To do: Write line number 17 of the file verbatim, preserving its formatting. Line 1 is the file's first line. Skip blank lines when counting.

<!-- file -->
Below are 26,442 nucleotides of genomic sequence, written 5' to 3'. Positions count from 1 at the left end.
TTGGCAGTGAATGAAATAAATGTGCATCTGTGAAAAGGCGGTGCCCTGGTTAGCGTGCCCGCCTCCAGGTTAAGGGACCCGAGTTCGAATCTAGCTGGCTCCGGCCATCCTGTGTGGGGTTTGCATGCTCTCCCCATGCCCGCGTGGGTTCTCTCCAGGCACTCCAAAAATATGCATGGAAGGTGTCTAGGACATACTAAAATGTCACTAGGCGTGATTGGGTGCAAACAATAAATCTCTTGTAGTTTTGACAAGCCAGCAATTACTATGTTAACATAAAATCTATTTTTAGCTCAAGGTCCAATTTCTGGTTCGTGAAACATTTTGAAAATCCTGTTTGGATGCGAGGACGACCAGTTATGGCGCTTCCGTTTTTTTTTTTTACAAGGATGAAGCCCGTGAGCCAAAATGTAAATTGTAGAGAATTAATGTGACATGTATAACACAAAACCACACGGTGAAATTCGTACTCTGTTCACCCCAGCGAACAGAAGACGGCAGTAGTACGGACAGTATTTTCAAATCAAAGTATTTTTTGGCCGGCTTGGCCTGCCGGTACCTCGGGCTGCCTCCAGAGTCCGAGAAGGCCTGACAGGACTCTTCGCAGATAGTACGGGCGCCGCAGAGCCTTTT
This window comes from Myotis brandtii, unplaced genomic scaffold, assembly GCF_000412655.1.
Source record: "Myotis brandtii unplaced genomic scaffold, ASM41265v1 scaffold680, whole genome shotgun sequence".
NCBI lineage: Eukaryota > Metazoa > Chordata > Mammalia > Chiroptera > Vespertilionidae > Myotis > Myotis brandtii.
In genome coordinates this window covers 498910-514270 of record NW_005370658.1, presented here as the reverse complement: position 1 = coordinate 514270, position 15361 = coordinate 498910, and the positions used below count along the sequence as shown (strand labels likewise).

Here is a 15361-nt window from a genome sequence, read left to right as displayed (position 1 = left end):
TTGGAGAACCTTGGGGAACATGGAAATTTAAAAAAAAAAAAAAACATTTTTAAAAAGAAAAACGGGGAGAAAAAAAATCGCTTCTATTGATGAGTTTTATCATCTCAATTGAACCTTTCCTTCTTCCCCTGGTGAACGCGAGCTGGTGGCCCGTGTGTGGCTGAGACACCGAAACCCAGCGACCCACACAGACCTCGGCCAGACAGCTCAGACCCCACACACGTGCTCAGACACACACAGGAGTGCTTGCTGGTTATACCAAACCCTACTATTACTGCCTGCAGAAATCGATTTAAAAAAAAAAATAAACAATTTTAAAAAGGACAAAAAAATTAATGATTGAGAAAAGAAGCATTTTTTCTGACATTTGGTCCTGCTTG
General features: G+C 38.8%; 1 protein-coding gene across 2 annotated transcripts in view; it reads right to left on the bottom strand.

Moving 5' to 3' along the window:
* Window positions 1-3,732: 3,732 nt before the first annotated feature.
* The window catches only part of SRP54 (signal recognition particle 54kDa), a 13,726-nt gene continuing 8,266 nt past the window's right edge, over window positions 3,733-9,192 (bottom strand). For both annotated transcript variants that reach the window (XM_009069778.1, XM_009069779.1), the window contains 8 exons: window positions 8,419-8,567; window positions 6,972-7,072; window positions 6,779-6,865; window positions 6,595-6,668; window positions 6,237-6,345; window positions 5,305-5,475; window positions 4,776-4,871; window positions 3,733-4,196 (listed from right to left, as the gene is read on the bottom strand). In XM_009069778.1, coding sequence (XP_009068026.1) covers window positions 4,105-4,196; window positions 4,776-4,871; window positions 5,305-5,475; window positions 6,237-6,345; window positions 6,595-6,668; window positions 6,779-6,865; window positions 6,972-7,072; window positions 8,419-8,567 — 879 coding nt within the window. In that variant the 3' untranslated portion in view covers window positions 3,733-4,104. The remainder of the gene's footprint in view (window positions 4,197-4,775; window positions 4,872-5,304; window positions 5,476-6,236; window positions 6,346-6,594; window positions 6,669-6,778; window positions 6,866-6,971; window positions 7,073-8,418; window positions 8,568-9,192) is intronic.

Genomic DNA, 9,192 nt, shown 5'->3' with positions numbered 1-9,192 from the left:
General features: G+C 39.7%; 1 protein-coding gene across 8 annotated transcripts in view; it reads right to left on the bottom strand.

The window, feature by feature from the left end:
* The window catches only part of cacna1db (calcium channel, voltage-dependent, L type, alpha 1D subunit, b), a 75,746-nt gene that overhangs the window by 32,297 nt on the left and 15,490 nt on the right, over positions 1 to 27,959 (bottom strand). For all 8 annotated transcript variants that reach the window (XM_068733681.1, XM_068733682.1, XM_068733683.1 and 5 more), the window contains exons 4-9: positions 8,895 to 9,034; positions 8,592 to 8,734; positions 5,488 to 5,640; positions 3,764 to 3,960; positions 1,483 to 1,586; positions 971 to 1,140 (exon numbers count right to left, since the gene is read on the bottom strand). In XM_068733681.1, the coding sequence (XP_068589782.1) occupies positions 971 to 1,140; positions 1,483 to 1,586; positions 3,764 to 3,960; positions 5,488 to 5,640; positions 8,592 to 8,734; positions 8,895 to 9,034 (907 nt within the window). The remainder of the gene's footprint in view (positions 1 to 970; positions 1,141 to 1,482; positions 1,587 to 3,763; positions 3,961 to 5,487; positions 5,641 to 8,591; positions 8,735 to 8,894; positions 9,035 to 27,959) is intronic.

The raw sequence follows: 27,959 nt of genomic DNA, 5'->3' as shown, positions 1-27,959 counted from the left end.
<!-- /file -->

The raw sequence follows: 27,959 nt of genomic DNA, 5'->3' as shown, positions 1-27,959 counted from the left end.